Sport Nutrition for Paddling

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Nutrition advice for all paddlers

Sport nutrition is where performance fueling comes to life. What you eat and drink, the amounts you eat and drink, and when you eat and drink all make a difference. Your training could be spot on, but if your nutrition does not meet your energy needs you will not see the progress and ultimately the results you expect. Do you begin training or competition feeling energized and do you finish strong? Is your energy level and performance consistent or do they fluctuate? Paddle athletes are already in tune with their body, now I’m asking you to be more aware of subtle body cues like focus, attention, mood, thirst, and hunger.

Foundations of sport nutrition

The majority of sport nutrition research was performed on male cyclists in labs. Sport scientists are able to control the environment so that all the athletes have exactly the same conditions. The lab is set at a certain temperature, humidity, the athletes all have the same training protocol (typically a time trial or time to exhaustion), and they look at the differences in performance associated with what the athletes are eating or drinking (i.e., sport drinks, gels, chews, etc.). Researchers take the common findings and make recommendations. A sport nutrition coach will use those recommendations to create a personalized fueling plan for the athlete adjusting for recovery days, high intensity days, long endurance days, double workout days, competition, and more.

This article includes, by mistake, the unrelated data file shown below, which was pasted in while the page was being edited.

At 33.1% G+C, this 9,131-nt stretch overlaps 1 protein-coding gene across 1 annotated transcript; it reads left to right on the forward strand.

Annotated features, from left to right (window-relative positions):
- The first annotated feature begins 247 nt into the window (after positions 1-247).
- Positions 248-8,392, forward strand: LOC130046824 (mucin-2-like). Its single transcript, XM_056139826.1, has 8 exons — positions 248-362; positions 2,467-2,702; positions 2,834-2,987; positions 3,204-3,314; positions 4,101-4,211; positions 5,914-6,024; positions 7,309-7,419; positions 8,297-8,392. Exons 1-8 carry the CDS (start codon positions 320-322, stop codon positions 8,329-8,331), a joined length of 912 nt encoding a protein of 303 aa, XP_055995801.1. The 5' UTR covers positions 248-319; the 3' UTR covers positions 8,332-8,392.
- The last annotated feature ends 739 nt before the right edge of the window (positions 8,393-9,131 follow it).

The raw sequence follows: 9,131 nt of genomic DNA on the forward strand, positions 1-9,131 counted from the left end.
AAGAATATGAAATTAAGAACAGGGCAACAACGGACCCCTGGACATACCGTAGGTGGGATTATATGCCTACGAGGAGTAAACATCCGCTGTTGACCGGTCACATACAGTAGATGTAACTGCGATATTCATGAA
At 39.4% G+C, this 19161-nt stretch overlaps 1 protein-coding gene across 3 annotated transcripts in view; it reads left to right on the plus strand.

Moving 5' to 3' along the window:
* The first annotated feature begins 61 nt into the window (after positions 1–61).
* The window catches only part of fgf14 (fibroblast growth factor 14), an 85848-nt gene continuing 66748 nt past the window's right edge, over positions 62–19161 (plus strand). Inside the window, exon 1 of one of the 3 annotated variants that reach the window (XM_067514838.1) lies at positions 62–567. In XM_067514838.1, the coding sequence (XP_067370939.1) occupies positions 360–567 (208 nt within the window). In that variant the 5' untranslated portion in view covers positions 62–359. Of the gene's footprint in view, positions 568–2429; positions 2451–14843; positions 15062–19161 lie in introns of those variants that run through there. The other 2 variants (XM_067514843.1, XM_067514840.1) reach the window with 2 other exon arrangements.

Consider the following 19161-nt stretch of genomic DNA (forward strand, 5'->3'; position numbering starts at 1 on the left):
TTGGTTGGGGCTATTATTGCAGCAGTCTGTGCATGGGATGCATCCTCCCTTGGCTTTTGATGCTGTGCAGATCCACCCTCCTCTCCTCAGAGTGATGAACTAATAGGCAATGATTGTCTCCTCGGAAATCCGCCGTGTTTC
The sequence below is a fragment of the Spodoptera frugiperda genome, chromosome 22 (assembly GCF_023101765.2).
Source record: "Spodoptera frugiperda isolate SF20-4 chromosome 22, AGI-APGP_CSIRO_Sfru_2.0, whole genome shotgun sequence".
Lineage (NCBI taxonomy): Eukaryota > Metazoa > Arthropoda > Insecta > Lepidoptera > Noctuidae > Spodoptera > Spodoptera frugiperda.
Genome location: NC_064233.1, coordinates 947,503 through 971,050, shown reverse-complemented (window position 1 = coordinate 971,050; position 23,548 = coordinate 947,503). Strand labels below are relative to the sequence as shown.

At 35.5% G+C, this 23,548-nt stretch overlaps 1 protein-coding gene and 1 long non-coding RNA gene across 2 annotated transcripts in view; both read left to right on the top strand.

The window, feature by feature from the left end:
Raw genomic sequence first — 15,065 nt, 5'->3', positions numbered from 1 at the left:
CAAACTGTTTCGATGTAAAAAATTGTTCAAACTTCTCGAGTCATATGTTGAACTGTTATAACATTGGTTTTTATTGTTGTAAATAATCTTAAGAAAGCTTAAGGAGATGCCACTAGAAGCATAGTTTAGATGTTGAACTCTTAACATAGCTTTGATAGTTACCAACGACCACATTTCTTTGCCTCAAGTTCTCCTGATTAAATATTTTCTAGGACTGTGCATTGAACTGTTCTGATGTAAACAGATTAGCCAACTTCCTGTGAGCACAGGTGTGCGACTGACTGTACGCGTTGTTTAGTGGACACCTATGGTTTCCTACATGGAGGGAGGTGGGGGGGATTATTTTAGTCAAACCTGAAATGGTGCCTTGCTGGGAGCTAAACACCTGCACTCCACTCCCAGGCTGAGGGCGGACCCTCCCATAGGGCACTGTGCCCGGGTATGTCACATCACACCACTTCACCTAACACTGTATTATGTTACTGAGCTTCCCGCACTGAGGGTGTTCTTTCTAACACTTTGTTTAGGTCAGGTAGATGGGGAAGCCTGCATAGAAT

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Proper sport nutrition is as important as training.


The best recommendation is to plan ahead. Give your body the time it needs to digest so the food or drink is broken down, absorbed, and the energy is ready for use. Meals need about two to three hours to digest depending on the meal size and the type of carbs, protein, and fat in the meal. Sport nutrition bars need about 1 hour. Gels and chews need about 20 minutes and sport drinks need about 5 minutes to digest. Your body has a limited about of stored carbs, also known as muscle glycogen or liver glycogen. Ideally you want to go to training or your race with your energy stores full. It is like filling up your gas tank before you go on a road trip. That is why the meal closest to your training session or competition is important.

If you train or race at 8 A.M. then breakfast will be important. However, if you are not able to or you do not want to eat breakfast at 5 A.M. or 6 A.M., then dinner will be your most important meal. If you paddle at noon, then your breakfast will be most important and I recommend you have a snack or sport nutrition fuel about one hour before you paddle. If you paddle in the evening, then lunch and a small snack will fuel you. Again these are broad recommendations because everybody is different. Work on your sport nutrition during training. Never make any fueling or hydration changes on race day because you do not know how your body will react and you want to perform your best.

The next article in this series will focus on meal and snack recipes for best paddling performance. What questions do you have for me?








Audrey Lee
About Audrey Lee 24 Articles
Audrey Lee is a performance coach, sport nutrition coach, group exercise instructor, Paddle Into Fitness Master Trainer, WPA certified SUP yoga instructor, and 200 hour certified YA yoga instructor. She has her PhD in Exercise Sport Science and her Master’s degree in nutrition. Her passion is integrating the mind-body connection into her coaching to help people find balance and reach their highest potential. She lives in Park City, Utah and loves the outdoors, playing in the mountains or on water.

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